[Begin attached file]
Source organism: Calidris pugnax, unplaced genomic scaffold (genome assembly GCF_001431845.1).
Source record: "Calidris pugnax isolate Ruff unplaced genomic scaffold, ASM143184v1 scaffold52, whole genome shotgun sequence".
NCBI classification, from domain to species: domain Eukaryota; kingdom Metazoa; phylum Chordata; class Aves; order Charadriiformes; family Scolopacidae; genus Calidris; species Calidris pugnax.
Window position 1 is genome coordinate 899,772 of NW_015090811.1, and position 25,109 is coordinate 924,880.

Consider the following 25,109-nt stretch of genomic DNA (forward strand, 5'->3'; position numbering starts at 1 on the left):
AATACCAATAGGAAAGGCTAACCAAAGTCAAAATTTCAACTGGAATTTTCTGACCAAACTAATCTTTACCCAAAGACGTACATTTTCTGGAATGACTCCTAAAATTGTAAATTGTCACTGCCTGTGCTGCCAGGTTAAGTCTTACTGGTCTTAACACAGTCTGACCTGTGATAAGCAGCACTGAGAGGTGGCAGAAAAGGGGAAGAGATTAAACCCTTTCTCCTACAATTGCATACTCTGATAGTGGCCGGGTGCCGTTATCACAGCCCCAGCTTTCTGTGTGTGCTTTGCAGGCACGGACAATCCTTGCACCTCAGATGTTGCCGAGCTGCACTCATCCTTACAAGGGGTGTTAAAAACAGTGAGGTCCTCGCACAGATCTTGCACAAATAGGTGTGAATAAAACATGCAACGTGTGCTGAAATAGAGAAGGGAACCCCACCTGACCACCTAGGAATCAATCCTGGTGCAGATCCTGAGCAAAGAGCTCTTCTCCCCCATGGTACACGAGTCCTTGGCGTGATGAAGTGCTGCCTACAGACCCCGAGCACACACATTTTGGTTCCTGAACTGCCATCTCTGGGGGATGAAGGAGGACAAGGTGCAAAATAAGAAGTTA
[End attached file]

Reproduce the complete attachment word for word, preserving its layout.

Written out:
Source organism: Calidris pugnax, unplaced genomic scaffold (genome assembly GCF_001431845.1).
Source record: "Calidris pugnax isolate Ruff unplaced genomic scaffold, ASM143184v1 scaffold52, whole genome shotgun sequence".
NCBI classification, from domain to species: domain Eukaryota; kingdom Metazoa; phylum Chordata; class Aves; order Charadriiformes; family Scolopacidae; genus Calidris; species Calidris pugnax.
Window position 1 is genome coordinate 899,772 of NW_015090811.1, and position 25,109 is coordinate 924,880.

Consider the following 25,109-nt stretch of genomic DNA (forward strand, 5'->3'; position numbering starts at 1 on the left):
AATACCAATAGGAAAGGCTAACCAAAGTCAAAATTTCAACTGGAATTTTCTGACCAAACTAATCTTTACCCAAAGACGTACATTTTCTGGAATGACTCCTAAAATTGTAAATTGTCACTGCCTGTGCTGCCAGGTTAAGTCTTACTGGTCTTAACACAGTCTGACCTGTGATAAGCAGCACTGAGAGGTGGCAGAAAAGGGGAAGAGATTAAACCCTTTCTCCTACAATTGCATACTCTGATAGTGGCCGGGTGCCGTTATCACAGCCCCAGCTTTCTGTGTGTGCTTTGCAGGCACGGACAATCCTTGCACCTCAGATGTTGCCGAGCTGCACTCATCCTTACAAGGGGTGTTAAAAACAGTGAGGTCCTCGCACAGATCTTGCACAAATAGGTGTGAATAAAACATGCAACGTGTGCTGAAATAGAGAAGGGAACCCCACCTGACCACCTAGGAATCAATCCTGGTGCAGATCCTGAGCAAAGAGCTCTTCTCCCCCATGGTACACGAGTCCTTGGCGTGATGAAGTGCTGCCTACAGACCCCGAGCACACACATTTTGGTTCCTGAACTGCCATCTCTGGGGGATGAAGGAGGACAAGGTGCAAAATAAGAAGTTA